Sweden found out, too.  They did nothing for a long time.  Their economy STILL got blasted.  This is not either-or...it's not "we stay open and thrive, or we shut down and wither."  If we stay open, we still do not thrive.  That's the cornerstone takeaway.

 

There is no good outcome here.  There is probably no mediocre outcome.  Those are simply not on the table.  MANY, MANY people will get crushed by this.  Overall there is nothing that can be done to stop it completely.  It CAN be slowed.  Germany shows that.  South Korea shows that.  But there will be massive harm, directly and indirectly.  There are, however, TERRIBLE approaches.  Sweden.  Brazil.  The US.  Major business downturn AND failure to contain.  

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1 hour ago, ScottishFox said:

 

I think we'll find out over the next year or so.  One of my biggest concerns from the beginning has been that our cure is going to be worse than the disease.

 

UN Food Relief program was suggesting we might see more than 100 million people starve to death due to the economic impacts of Coronavirus.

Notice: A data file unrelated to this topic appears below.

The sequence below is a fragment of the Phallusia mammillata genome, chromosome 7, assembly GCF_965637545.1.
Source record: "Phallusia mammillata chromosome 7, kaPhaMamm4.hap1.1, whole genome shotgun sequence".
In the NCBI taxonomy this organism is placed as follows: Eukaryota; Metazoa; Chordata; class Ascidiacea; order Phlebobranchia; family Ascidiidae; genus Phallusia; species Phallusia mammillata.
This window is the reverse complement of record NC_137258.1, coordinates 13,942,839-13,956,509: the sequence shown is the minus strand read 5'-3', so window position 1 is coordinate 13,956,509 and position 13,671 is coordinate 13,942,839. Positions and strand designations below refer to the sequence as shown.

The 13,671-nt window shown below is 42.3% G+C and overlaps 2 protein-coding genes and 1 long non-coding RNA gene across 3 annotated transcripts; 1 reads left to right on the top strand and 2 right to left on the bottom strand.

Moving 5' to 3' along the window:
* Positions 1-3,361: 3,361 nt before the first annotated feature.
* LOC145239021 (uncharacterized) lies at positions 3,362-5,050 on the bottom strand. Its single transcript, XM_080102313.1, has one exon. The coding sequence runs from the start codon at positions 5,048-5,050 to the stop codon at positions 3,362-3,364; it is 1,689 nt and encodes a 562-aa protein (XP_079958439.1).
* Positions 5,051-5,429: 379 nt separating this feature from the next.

2020 as a whole has felt like the 2012 the Mayans promised us.  Plagues, wars, disease, famine (literal locust swarms eating massive swaths of African crops).

 

 

Yeah. If that volcano in Iceland erupts as expected, it'll pretty much be the trifecta. :(

 

I get the concerns over hunger, and people's livelihoods. But it isn't either/or. If our countries don't manage transitions out of lockdown carefully, with all necessary precautions, we'll be back into the same spiral of rampant infection within a few weeks, and have to shut down again, and that's going to make both the immediate and long-term impacts even worse. We need to be smart, and organized. Right now America has huge patches of neither, starting at the top.